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Harold Wilson, Prime Minister in the UK (1964 to 1970) - He's the inspiration behind The Beatles' song, "Taxman"

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from Forbes

Margaret The Magnificent: We Desperately Need More Leaders Like Her

Margaret Thatcher (1925 – 8 April 2013) Thatcher was the first — and still only — female prime minister in Britain's history. She rescued Britain from ruin & laid the groundwork for an extraordinary economic renaissance, during her 11 year term. Known as the "Iron Lady", a nickname that became associated with her uncompromising politics & leadership style, she simply would not allow Britain to be pushed around, particularly by military dictators.

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from Mail Online

Kate joins the Queen at Royal Albert Hall for Festival of Remembrance

Kate Middleton joins the Queen at the Royal Albert Hall for Festival of Remembrance | Daily Mail Online

from the Guardian

Gallery: British prime ministers

from WW2DB

[Photo] Australian Prime Minister Robert Menzies and British Prime Minister Winston Churchill in Churchill's office at 10 Downing Street, London, England, United Kingdom, 1941

Prime Minister of Australia Sir Robert Menzies and Prime Minister of the United Kingdom Sir Winston Churchill at 10 Downing Street during World War Two in 1941.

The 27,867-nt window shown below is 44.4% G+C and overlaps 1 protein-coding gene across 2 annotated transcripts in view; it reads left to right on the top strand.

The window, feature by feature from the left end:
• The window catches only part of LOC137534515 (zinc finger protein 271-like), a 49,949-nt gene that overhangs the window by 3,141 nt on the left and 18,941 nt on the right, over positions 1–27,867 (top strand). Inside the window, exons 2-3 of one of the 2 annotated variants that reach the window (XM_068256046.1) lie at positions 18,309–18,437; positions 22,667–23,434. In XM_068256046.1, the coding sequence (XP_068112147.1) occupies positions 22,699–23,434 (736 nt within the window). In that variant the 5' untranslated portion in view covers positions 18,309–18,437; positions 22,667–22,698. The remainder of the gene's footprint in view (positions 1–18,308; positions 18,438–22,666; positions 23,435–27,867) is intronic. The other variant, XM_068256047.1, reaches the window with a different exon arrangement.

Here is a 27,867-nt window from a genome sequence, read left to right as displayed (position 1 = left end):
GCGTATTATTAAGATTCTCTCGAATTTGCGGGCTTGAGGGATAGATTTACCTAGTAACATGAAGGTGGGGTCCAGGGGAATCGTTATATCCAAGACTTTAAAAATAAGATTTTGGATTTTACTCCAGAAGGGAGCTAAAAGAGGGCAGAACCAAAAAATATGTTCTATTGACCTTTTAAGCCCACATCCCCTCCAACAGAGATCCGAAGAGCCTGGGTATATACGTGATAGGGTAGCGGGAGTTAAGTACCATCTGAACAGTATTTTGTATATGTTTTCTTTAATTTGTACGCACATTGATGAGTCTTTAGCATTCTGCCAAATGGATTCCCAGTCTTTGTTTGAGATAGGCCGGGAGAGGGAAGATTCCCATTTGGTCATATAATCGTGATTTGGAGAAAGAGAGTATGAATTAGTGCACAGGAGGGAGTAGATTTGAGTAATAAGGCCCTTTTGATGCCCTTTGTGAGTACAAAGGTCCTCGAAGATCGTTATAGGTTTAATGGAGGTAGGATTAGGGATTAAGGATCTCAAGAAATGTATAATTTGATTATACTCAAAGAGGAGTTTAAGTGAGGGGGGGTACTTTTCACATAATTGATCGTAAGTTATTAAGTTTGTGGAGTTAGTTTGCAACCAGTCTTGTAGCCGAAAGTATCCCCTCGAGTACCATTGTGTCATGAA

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Golda Meir was an Israeli teacher, kibbutznik and politician who became the fourth Prime Minister of Israel. Meir was elected Prime Minister of Israel on March 17, 1969, after serving as Minister of Labour and Foreign Minister.

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Golda Meir ~ "Golda Meir (May 3, 1898 – December 8, 1978) was a teacher, kibbutznik and politician who became the fourth Prime Minister of Israel. Meir was elected Prime Minister of Israel on March 17, 1969, after serving as Minister of Labour and Foreign Minister. Israel's first and the world's third woman to hold such an office, she was described as the 'Iron Lady' of Israeli politics years before the epithet became associated with British prime minister Margaret Thatcher. Former prime…"

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British Prime Minister Winston Churchill, standing, and President Franklin D. Roosevelt in Marrakesh, French Morocco, 24 January 1943, following the Casablanca Conference.

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